I agree with a lot of what you're saying, but I don't see how it translates into "Don Imus should have kept his radio show" or that he was being censored. I don't think it's dismissive to point out that there are lots of people who haven't even had a fraction of the opportunities to speak to as many people as Imus did. I was going to say something along the lines of how I just don't see freedom of speech as being a possibility when it comes to the complexity of private influences that float around and simultaneously silence some and aggrandize others, but that doesn't make them somehow out of control, as they are quite obviously mostly in the control of a small group of people.

I'm troubled by the idea that I should somehow sympathize with Imus because:

That just evades any real discussion about, well, the possibility that you could actually have your own show one day and face having that taken away because of a furore over something you say.

That statement, and I don't know if you intended it that way, seems to sound like those people who argue that you should still be again the estate tax, even if you don't have $650K to leave to your kids, but someday you too could be insanely rich and then you wouldn't like to be taxed. Sure, it's a remote possibility that I'd have a show like Imus did, and that I'd spend the better part of a two decade career there saying racist and sexist things until I say one that just breaks the camel's back, but I don't think that asking people to build bridges of compassion that only lead to the upper elite of American society is a good idea.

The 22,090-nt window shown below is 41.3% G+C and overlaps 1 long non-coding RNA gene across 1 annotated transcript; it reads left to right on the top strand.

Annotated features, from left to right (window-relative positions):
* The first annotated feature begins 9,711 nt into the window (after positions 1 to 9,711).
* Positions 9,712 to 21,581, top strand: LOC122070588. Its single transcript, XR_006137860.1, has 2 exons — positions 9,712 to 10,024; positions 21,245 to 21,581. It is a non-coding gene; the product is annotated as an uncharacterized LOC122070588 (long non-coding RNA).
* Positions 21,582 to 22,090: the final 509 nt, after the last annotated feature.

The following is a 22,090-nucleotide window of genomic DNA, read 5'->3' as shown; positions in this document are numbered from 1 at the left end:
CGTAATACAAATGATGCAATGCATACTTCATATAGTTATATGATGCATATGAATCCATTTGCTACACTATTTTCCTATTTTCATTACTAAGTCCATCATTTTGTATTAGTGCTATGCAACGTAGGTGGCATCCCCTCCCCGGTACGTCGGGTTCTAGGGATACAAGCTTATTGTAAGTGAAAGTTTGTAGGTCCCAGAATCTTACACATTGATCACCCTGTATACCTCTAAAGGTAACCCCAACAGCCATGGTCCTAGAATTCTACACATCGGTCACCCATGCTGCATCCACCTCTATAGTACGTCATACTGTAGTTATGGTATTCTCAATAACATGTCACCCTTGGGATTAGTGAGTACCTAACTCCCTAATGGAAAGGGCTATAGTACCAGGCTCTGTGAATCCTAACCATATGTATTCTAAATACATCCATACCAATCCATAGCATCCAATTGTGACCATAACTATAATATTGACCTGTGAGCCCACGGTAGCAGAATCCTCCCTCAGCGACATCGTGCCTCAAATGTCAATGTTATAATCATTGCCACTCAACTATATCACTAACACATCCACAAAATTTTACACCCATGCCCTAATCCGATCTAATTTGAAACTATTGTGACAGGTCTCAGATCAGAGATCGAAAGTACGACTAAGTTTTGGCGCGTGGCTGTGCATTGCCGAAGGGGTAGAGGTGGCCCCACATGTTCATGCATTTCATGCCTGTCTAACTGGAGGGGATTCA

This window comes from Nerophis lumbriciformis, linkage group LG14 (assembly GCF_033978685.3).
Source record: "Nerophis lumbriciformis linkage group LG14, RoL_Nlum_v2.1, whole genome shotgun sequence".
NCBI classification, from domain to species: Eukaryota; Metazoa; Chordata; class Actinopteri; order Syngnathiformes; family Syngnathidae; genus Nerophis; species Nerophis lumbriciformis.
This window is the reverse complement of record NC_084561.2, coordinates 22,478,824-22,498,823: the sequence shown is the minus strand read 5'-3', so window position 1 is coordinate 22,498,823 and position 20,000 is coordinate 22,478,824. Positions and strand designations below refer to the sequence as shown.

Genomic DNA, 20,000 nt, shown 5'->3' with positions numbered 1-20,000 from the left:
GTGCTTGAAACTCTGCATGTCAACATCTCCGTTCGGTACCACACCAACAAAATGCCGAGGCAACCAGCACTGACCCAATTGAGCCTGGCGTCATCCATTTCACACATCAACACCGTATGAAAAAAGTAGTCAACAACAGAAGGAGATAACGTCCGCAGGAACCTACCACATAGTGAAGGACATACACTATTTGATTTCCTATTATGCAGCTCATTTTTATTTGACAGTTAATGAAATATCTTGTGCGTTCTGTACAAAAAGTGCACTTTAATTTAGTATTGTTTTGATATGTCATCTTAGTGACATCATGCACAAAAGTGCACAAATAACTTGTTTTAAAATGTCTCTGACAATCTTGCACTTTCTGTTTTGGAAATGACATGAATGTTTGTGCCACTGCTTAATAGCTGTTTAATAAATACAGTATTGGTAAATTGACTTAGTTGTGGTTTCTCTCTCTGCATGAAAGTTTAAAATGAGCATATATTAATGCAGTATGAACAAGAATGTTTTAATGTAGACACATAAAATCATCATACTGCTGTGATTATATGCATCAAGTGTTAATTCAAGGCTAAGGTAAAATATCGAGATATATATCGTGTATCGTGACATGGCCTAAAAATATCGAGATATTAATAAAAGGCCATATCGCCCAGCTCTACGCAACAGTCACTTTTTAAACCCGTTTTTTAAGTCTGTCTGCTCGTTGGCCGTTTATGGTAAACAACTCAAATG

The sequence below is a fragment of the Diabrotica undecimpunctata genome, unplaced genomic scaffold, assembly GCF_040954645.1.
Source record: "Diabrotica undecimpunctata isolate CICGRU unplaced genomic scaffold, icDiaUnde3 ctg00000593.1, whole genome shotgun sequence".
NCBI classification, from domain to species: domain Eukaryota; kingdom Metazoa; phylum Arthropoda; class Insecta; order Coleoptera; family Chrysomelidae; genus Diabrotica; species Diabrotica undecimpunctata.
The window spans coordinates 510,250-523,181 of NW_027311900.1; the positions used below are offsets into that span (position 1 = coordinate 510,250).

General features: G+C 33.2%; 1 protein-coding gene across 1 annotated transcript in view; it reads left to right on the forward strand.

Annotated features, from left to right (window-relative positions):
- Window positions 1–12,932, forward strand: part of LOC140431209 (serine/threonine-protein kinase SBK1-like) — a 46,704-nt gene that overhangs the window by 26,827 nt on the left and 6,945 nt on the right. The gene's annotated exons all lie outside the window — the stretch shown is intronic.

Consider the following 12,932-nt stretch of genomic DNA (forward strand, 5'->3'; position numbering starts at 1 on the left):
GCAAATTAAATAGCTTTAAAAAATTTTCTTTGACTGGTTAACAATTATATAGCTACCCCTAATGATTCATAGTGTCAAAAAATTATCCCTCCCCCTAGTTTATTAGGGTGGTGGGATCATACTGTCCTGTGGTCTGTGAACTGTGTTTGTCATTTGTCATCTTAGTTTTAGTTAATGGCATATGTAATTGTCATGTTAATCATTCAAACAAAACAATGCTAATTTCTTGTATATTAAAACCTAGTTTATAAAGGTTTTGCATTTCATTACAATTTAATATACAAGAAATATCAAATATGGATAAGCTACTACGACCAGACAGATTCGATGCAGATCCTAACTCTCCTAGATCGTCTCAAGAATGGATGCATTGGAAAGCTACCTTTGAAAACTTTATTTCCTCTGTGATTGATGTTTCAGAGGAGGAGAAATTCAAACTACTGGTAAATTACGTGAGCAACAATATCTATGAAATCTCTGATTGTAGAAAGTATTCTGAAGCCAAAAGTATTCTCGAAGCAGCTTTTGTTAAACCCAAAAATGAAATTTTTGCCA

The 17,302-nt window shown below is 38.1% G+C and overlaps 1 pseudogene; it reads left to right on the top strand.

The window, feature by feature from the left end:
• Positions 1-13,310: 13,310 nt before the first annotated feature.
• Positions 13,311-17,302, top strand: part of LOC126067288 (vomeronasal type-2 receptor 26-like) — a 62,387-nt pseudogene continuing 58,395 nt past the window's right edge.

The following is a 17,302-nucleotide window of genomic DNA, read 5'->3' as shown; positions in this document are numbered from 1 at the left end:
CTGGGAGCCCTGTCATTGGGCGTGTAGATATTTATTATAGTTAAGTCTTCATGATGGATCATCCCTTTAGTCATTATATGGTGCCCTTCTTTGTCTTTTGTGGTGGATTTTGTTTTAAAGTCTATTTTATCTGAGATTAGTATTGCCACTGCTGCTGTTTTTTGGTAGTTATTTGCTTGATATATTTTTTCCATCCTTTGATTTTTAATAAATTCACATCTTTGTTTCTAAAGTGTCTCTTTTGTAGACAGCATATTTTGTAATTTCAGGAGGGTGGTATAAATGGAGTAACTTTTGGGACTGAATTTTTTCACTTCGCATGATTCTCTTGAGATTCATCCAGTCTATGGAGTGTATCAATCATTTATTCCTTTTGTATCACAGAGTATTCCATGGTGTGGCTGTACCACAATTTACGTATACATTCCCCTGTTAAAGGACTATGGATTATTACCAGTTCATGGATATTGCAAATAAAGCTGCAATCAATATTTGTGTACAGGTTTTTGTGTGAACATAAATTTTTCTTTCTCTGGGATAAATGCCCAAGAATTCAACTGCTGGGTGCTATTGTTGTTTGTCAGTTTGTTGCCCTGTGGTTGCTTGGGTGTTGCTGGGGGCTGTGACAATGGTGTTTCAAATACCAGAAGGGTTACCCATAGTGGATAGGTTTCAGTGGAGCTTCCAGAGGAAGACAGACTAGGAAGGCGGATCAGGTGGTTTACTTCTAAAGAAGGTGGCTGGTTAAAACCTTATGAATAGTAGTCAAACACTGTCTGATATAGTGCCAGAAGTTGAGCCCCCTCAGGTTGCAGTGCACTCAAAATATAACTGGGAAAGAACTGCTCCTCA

I agree that we could have done some better discussion of the whole debacle, but I don't see how that translates into him keeping his radio show, or how that's a form of censorship at all. Very few people are ever going to get the kind of attention he did, and we are already put in a position where we have to decide who gets that attention and who doesn't, so I think that he has to affirmatively prove that he's deserving of that position, that he has something to add to a national discussion.

OK, I've been talking about Imus a lot here, but I'm referring to all sorts of people who say all sorts of offensive things on television, etc., not just him, but also not Washington, since that case was very different from Don Imus's, or Tucker Carlson's, or others, in ways that you've pointed out and others.

But all of this, I don't think, equates to the Senate taking a day off to distract us from the fact that they couldn't get the Webb Amendment passed by passing a resolution to distance themselves from a PAC because they ran an ad that actually said something substantive on an issue that's on a lot of people's minds, a resolution that they will probably use to materially disempower that group and its 3 million constituents.

You know what pisses me off the most about the MoveOn debacle?

More Senators voted in FAVOR of censuring MoveOn than voted to end the filibuster on the Webb amendment which would have compromised currently policy to allow troops to have just as much home time as they have in battle. Shame on them for misplaced priorities! They can bluster and blow all they want about how MoveOn attacked the troops, but their actions are a much bigger blow to troop morale than a newspaper ad.